Medical student earns infectious disease research award

Second-year medical student Christeebella Akpala has received the National Medical Association (NMA) Emerging Scholars Infectious Disease Research Award from the National Medical Fellowship.

This new award was established earlier this year for African American medical students with a demonstrated interest in pursuing careers in infectious diseases research and clinical trials. Akpala is one of only two medical students across the country to receive this $11,500 award. This scholarship was based on an applicant’s overall potential to contribute to the future of medicine through research, leadership and engagement.

Akpala is a native of Minnesota who worked as a critical care nurse prior to beginning medical school. She is passionate about health equity and is currently working on research that explores the disproportionate fatality of the SARS-COV 2 (COVID-19) on minority populations. As she devotes time to research and clinical trials in medicine, she looks forward to becoming an orthopedic surgeon in the near future.

“As a global citizen, I believe we can do better to prepare for and anticipate infectious states without gross debility and handicap. This award not only keeps me grounded and humbled but also motivates me to continue to contribute to the future of medicine,” Akpala said. “This award is a representation of the support and mentorship I have gotten from my School of Medicine family, most especially [associate dean] Dr. Shelvy Campbell and the Office of Diversity & Inclusion, for creating awareness about these national scholarships.”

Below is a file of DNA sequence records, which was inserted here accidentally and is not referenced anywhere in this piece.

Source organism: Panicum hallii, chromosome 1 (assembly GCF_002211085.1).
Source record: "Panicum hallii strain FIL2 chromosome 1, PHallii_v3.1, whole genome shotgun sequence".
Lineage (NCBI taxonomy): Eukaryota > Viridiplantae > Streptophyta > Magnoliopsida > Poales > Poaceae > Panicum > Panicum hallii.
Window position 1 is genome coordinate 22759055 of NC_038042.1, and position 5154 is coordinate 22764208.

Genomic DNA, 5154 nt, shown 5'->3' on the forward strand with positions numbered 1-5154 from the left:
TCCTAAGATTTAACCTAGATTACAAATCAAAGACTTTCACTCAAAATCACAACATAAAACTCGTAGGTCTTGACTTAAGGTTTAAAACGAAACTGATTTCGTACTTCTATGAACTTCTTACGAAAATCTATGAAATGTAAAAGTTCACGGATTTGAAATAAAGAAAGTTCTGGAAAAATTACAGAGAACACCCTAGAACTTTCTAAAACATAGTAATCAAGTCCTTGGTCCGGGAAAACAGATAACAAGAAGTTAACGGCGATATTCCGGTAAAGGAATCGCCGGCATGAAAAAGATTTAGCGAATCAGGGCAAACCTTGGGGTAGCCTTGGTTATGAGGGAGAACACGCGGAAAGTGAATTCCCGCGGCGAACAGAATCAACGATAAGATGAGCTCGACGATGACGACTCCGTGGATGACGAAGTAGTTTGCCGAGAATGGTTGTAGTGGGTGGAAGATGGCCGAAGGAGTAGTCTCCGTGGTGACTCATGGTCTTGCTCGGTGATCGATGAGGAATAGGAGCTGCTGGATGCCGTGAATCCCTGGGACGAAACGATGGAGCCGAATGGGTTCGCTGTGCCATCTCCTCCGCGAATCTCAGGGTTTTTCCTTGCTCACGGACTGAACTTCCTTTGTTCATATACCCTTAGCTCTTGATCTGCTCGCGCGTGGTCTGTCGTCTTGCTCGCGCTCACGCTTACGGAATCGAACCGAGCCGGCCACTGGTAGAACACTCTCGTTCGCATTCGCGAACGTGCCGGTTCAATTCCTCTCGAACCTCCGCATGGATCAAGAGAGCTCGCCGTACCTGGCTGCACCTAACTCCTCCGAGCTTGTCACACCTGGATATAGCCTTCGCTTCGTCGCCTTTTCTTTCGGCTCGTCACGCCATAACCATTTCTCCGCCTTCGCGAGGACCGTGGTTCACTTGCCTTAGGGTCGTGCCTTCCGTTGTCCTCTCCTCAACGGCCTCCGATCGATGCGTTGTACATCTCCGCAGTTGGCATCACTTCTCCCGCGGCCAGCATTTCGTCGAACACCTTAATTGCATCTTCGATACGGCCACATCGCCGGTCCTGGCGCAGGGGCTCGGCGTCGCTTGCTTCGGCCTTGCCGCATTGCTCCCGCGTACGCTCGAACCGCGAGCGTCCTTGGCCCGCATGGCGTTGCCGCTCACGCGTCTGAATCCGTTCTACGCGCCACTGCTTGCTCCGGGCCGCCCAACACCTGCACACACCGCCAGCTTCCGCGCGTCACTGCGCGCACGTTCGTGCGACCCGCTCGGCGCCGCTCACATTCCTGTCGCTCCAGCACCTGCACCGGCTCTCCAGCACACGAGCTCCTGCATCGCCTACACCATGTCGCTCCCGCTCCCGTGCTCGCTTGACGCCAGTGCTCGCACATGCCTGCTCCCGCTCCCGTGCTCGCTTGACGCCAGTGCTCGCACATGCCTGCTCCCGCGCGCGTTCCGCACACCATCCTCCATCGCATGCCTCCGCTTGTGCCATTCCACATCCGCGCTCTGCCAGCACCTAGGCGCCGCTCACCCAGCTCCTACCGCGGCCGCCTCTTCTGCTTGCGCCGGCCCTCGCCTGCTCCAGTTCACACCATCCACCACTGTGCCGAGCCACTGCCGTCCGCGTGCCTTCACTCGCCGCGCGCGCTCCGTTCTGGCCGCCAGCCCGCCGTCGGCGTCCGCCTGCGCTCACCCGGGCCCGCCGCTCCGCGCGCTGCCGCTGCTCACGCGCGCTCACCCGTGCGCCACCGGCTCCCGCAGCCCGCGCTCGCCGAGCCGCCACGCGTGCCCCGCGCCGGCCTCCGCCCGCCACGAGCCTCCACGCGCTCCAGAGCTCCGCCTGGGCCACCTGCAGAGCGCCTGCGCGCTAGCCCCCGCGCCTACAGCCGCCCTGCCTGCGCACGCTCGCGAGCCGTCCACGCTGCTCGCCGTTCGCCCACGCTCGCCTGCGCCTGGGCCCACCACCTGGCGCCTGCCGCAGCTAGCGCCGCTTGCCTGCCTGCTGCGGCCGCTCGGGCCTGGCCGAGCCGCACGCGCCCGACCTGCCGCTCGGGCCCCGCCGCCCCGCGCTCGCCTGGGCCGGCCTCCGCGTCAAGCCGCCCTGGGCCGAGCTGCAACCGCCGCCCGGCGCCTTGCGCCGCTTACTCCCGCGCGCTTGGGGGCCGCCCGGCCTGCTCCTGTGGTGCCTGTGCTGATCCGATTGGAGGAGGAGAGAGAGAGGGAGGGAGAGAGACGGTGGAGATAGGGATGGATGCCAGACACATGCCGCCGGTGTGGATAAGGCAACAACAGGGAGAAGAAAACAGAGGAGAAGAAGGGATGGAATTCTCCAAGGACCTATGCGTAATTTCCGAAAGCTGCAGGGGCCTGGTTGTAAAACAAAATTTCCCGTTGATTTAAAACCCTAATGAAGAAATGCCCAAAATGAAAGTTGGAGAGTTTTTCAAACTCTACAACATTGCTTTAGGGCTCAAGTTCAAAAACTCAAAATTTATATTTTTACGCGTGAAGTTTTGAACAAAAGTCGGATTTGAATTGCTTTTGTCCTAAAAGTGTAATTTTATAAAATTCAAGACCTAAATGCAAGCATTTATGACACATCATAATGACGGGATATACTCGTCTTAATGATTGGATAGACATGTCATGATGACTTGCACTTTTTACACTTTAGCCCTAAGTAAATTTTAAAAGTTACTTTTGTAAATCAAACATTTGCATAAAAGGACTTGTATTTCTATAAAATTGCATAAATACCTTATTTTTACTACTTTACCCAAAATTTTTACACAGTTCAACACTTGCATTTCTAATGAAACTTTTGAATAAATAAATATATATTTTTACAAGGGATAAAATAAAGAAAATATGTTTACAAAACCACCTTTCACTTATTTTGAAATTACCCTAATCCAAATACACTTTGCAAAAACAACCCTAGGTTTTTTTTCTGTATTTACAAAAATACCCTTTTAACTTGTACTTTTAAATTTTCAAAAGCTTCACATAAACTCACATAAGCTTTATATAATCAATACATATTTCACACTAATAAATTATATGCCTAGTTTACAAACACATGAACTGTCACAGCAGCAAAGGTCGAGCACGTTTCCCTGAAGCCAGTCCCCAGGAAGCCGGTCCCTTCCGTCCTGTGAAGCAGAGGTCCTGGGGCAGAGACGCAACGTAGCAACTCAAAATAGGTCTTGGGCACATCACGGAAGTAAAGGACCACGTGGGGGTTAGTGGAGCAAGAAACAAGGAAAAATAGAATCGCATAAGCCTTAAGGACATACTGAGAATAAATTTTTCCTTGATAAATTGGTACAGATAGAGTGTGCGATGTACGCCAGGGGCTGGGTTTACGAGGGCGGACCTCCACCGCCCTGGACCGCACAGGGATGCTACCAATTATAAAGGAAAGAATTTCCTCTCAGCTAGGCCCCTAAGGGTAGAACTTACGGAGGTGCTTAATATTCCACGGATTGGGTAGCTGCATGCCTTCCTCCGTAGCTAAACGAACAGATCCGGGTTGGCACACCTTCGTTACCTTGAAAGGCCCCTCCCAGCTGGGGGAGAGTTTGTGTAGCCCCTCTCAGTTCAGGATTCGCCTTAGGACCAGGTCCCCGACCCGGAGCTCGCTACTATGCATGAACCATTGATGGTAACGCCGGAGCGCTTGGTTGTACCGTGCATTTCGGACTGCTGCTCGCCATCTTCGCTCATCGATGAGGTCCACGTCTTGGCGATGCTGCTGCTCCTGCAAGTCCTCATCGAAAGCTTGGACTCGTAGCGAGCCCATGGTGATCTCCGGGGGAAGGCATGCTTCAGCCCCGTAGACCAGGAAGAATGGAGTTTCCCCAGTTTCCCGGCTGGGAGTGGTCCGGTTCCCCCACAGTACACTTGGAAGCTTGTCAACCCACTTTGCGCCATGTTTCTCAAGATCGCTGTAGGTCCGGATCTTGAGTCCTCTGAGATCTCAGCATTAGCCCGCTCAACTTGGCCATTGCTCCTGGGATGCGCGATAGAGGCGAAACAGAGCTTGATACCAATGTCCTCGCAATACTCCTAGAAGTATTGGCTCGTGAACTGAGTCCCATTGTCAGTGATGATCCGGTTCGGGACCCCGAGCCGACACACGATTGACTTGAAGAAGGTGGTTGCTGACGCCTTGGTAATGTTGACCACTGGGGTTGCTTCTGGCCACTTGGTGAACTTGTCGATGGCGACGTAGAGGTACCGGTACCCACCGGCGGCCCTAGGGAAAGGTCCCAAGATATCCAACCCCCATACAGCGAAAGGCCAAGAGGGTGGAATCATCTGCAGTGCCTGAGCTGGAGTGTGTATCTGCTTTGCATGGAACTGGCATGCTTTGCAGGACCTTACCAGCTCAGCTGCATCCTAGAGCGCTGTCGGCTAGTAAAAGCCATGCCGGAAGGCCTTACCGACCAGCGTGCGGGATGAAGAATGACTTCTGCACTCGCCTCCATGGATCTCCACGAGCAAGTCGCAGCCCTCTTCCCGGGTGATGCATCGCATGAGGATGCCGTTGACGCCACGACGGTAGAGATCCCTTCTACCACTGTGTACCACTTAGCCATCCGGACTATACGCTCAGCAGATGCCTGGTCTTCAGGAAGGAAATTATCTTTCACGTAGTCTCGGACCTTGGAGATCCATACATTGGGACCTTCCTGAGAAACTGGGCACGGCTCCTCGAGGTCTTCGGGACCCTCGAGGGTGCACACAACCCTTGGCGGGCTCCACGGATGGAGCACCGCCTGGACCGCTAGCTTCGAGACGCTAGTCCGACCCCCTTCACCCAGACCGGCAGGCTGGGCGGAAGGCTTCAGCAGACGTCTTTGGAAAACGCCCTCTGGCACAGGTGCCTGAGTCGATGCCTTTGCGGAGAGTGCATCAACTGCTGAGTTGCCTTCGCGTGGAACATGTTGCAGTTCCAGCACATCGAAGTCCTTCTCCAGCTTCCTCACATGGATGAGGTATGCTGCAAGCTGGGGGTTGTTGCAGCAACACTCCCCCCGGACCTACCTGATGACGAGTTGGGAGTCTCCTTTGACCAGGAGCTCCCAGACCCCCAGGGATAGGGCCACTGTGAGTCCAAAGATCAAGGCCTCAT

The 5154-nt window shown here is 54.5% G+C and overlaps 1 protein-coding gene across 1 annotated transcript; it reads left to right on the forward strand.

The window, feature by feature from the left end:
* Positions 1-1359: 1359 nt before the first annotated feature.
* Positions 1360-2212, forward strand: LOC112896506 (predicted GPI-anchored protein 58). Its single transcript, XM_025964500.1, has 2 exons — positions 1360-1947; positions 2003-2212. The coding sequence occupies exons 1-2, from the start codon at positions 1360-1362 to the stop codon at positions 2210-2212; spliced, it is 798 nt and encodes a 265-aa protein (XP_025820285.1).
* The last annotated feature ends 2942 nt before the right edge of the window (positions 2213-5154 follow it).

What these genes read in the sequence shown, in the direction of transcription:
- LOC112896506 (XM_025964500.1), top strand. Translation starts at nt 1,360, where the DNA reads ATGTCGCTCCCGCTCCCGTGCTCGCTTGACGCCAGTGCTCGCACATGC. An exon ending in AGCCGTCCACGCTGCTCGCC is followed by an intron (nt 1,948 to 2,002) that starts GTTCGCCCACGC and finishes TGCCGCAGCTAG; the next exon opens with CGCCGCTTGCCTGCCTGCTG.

National Medical Fellowships is a nonprofit organization dedicated to increasing the number of underrepresented minority physicians and other professionals in the health care workforce in order to improve access to quality health care in medically underserved communities.